HER HONOUR: So does that refresh your memory at all?—Yes.

HER HONOUR: Do you think that you had a conversation with [Ms P] on 26 November 2004 at 5.26?—Yes.

HER HONOUR: Is that conversation accurately described by her at page 59A?—Yes.

HER HONOUR: So had you had any earlier conversation with the department at the time of making that call?—Not that I’m aware of, no.

HER HONOUR: It does say that the mother was quite upset when she reported that the father had tried to strangle her and that he had gotten a key and scratched his daughter’s face?—Yes.

HER HONOUR: It does not say that the child has complained to you?—No.

HER HONOUR: Or that you have seen the child?—No.

HER HONOUR: If the evidence in these proceedings is that [S] went back into the care of the mother on either 29 November or 7 December […] so that when you did see [S], not only had you already heard a version from the mother, you had accepted the mother’s version?—Yes.

HER HONOUR: And you had taken the fairly serious step of reporting it to the Department of Human Services thereby acting on it?—Yes, the nature of the story I felt was enough for somebody to investigate. The burden of proof isn’t upon the person who reports. It’s not for me to say how much of all of this is true. It’s to let somebody know what you have been told or observed and the department who is skilled in that area to investigate it.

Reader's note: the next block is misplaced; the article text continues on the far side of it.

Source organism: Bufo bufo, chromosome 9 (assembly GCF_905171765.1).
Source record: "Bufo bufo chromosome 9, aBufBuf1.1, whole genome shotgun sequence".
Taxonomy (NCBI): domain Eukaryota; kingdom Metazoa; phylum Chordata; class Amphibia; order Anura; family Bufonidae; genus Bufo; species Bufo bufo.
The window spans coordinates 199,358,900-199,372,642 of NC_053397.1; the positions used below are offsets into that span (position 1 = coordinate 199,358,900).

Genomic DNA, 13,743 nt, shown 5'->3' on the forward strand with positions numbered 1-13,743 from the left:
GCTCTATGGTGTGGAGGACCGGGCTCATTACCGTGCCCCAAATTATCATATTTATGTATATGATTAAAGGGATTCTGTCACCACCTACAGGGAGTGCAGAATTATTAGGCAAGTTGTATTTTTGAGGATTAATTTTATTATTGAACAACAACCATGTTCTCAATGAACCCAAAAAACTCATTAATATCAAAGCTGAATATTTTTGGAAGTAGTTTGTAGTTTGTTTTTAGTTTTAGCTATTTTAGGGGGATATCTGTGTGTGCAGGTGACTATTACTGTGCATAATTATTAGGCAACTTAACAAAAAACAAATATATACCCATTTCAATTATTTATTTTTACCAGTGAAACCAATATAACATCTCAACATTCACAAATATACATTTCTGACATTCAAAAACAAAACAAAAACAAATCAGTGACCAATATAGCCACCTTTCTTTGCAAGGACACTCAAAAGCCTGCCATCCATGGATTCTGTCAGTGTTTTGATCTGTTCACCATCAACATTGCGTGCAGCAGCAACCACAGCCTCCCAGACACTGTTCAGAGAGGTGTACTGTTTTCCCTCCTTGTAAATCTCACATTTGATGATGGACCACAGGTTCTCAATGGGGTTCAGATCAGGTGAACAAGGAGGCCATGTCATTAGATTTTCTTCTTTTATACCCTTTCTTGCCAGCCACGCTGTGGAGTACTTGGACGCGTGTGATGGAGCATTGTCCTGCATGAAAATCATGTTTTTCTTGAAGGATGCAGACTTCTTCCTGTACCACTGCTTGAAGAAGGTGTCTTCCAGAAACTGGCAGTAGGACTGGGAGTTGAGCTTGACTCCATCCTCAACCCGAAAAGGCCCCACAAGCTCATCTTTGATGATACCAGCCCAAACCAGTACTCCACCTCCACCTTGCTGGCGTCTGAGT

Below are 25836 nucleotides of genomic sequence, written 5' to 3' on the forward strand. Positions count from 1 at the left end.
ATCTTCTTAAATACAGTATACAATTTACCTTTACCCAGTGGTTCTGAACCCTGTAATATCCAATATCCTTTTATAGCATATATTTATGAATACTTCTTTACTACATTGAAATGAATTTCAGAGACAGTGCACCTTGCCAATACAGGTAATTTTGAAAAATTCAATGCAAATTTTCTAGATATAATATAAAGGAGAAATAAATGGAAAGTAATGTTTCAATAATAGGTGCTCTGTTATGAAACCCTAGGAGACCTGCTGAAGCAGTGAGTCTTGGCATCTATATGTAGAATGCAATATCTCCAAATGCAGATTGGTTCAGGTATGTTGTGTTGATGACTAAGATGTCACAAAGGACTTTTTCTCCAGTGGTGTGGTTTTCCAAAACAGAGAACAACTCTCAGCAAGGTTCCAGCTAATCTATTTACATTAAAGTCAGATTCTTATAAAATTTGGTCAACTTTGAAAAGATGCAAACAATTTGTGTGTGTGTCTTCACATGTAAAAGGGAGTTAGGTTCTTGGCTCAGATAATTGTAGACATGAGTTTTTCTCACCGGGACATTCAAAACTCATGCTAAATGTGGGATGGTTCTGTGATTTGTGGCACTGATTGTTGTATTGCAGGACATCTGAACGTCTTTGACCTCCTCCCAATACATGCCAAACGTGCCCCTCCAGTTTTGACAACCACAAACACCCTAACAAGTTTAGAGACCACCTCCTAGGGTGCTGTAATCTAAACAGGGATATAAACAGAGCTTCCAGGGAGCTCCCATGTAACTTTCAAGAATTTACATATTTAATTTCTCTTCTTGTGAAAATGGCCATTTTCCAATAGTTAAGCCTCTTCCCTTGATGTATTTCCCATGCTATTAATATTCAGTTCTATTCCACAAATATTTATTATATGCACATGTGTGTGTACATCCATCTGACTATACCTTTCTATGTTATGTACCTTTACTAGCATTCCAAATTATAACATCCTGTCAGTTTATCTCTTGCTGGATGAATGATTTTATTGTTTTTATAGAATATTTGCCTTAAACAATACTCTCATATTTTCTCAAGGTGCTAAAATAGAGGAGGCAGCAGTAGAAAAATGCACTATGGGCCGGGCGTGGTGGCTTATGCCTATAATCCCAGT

HER HONOUR: It’s also for you however to give evidence as accurately as you can?—Yes.

HER HONOUR: It appears that you did hear about this and accept the story and have acted on it before you heard anything from the child, and that your earlier recollection which was that it was more likely than not after the child made the statement to you, that you discussed it with the mother is wrong?—Yes.

I do not regard the evidence of Ms H in relation to S’ statement about having been scratched by the father as a reliable account of the statement alleged to have been made. I do not regard Ms H’s evidence as corroborative of any part of the mother’s case in relation to S being scratched to the face with a key. Ms H’s evidence in this regard demonstrates that she is prepared to make assumptions without much, if any, enquiry or analytical thought and then act upon those assumptions in serious respects such as involving protective services.